Climbing the stairs to Wat Saket in 92 degree weather is a bit of a challenge. And by that, I mean I almost passed out. Luckily, the climb up was totally worth it. If ever there was a place to meditate, this would be it. I actually wish I could have done yoga there. It was so quiet once you got away from the noisy street below, and there are hundreds of tiny wind chimes hanging from the roof. As the wind blew, a thousand little instruments created the most peaceful orchestra. This was one of those experiences I don’t think I’ll ever forget.
(The Metal Castle or Loha Prasat)
The odd thing I’ve noticed about most of the temples is that very few people are at them. I saw maybe 10 other people walking around here. In Europe when I went to cathedrals it was impossible to take a photo without 100 people in it. The amazing thing is that you feel a sense of calm as soon as you enter the grounds. I loved walking around this temple and taking in the incredible architecture of each building.
(The Marble Temple)
The marble temple is out of walking distance from the other temples so I took a tuk tuk there. Being in a tuk tuk is like going 60mph on a bicycle with no helmut in traffic. I’m pretty sure that if I sustain any kind of injury on this journey, it will be in some form of a traffic accident. Despite the exciting journey there, the destination was incredible. I wish the photos did it justice, but this was one of my favorite temples. The areas that look gold in the photos were covered with glass and mirrors that reflected the sun making it look like a giant piece of very expensive jewelry. It honestly took my breath away, and again I was one of the few people walking around.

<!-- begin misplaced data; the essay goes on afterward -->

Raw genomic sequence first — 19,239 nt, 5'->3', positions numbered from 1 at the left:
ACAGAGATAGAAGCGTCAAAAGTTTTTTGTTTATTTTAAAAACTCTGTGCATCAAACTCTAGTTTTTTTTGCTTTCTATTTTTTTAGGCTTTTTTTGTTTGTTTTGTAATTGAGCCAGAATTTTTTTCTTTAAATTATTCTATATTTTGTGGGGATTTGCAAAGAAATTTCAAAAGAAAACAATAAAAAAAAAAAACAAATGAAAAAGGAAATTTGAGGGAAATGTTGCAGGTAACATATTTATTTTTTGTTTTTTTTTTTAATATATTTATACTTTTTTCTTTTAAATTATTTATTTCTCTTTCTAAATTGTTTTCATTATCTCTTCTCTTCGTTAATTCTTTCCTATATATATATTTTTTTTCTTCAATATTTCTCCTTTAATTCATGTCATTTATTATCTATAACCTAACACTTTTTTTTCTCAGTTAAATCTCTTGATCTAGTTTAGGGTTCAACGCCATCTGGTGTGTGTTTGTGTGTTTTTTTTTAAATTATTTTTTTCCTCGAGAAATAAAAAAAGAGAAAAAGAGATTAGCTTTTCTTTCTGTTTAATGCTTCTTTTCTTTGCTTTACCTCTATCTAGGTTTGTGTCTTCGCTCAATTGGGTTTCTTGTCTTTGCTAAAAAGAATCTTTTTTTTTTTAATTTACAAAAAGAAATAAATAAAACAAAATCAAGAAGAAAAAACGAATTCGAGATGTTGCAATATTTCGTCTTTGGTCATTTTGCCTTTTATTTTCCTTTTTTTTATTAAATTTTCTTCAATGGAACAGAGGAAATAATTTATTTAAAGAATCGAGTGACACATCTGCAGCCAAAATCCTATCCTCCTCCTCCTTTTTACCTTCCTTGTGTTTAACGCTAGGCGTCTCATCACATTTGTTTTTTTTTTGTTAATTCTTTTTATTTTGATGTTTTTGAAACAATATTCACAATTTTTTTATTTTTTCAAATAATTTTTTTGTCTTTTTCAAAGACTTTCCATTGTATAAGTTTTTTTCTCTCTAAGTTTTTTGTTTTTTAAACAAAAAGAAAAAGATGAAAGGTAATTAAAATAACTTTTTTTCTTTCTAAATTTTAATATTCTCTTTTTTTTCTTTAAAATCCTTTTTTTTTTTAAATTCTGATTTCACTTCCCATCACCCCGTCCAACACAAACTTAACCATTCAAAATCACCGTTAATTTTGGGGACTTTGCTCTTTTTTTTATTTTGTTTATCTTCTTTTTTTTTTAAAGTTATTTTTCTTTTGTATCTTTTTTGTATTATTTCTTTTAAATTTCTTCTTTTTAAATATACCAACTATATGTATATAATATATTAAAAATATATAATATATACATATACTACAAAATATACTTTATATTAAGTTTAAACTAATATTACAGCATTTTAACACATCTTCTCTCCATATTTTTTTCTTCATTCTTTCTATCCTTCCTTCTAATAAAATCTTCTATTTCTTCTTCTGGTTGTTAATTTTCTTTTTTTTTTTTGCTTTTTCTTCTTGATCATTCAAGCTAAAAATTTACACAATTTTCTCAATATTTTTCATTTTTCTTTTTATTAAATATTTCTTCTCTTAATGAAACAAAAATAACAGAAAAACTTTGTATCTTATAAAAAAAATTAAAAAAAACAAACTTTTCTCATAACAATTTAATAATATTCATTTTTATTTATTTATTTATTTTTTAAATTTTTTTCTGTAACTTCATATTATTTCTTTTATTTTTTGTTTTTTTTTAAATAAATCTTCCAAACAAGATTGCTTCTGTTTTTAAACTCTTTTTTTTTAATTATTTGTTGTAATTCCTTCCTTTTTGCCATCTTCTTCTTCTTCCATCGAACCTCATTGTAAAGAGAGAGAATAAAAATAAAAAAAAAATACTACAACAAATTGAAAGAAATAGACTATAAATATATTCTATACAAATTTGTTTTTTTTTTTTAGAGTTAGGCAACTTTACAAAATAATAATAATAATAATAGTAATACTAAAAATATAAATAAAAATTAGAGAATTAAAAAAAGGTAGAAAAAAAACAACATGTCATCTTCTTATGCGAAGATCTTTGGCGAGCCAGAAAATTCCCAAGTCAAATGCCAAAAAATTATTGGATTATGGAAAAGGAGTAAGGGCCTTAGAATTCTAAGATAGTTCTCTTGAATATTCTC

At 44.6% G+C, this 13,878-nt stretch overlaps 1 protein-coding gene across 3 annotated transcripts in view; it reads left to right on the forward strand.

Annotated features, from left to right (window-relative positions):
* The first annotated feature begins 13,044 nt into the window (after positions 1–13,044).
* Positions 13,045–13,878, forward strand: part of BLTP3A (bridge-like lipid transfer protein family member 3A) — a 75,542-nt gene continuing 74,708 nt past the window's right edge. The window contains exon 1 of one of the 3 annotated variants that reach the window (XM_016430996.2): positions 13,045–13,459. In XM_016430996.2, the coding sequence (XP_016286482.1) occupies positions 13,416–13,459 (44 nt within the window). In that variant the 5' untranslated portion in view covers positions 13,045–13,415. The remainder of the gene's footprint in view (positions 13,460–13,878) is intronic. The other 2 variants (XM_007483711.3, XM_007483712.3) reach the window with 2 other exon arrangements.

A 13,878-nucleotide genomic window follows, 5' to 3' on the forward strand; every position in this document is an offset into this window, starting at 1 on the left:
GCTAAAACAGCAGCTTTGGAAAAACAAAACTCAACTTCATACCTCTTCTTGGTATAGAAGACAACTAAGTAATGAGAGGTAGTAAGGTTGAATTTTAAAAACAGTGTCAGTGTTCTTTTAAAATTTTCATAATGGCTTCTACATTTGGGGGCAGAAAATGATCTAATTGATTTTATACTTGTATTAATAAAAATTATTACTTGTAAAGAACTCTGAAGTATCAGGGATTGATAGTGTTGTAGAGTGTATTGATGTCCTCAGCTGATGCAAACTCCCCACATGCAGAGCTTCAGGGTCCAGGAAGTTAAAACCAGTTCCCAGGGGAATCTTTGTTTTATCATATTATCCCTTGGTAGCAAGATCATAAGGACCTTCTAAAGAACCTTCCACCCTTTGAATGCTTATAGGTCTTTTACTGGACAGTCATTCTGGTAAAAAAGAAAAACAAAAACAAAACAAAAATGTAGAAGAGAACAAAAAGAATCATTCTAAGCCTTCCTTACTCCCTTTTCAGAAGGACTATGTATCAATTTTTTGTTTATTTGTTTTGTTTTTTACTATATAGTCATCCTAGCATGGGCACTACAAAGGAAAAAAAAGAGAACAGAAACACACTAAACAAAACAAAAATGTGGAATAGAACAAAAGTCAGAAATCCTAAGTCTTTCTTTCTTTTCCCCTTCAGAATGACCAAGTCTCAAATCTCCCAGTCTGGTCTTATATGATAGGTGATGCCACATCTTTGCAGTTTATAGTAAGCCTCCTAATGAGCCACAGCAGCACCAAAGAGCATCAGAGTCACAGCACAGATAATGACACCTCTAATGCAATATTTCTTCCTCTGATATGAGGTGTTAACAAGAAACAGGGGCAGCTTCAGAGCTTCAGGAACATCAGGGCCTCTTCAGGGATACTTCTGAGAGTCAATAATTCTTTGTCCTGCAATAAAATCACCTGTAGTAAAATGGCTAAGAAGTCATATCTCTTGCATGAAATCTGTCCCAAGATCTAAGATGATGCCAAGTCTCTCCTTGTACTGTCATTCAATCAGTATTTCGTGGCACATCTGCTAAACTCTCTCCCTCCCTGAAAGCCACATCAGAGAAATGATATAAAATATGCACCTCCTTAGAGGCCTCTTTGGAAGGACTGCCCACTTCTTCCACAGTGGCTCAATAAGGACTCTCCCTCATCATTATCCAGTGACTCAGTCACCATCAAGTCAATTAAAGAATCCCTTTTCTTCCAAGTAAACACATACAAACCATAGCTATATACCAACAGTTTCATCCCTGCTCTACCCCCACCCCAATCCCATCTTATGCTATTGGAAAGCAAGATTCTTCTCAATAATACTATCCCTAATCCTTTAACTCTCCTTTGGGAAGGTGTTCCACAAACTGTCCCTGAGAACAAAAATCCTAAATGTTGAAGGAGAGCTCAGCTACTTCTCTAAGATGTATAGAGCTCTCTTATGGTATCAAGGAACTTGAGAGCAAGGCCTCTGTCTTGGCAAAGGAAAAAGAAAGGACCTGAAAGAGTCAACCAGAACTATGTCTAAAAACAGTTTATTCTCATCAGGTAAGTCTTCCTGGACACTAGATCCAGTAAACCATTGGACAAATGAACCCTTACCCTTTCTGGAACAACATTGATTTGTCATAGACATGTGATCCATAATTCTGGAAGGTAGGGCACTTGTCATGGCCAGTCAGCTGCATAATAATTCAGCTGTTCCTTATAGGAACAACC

There were so many wats that I didn’t even make it to. If I come back through I may try to see a few more but my two days spent hunting down temples definitely made me fall in love with this crazy, exciting, and somewhat overwhelming city.
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Michelle Della Giovanna
Writer at Full Time Explorer
I’m just your average New Yorker who quit her job in the fashion industry to explore the world. Come find out what it’s like to trade in five-inch heels for squat toilets.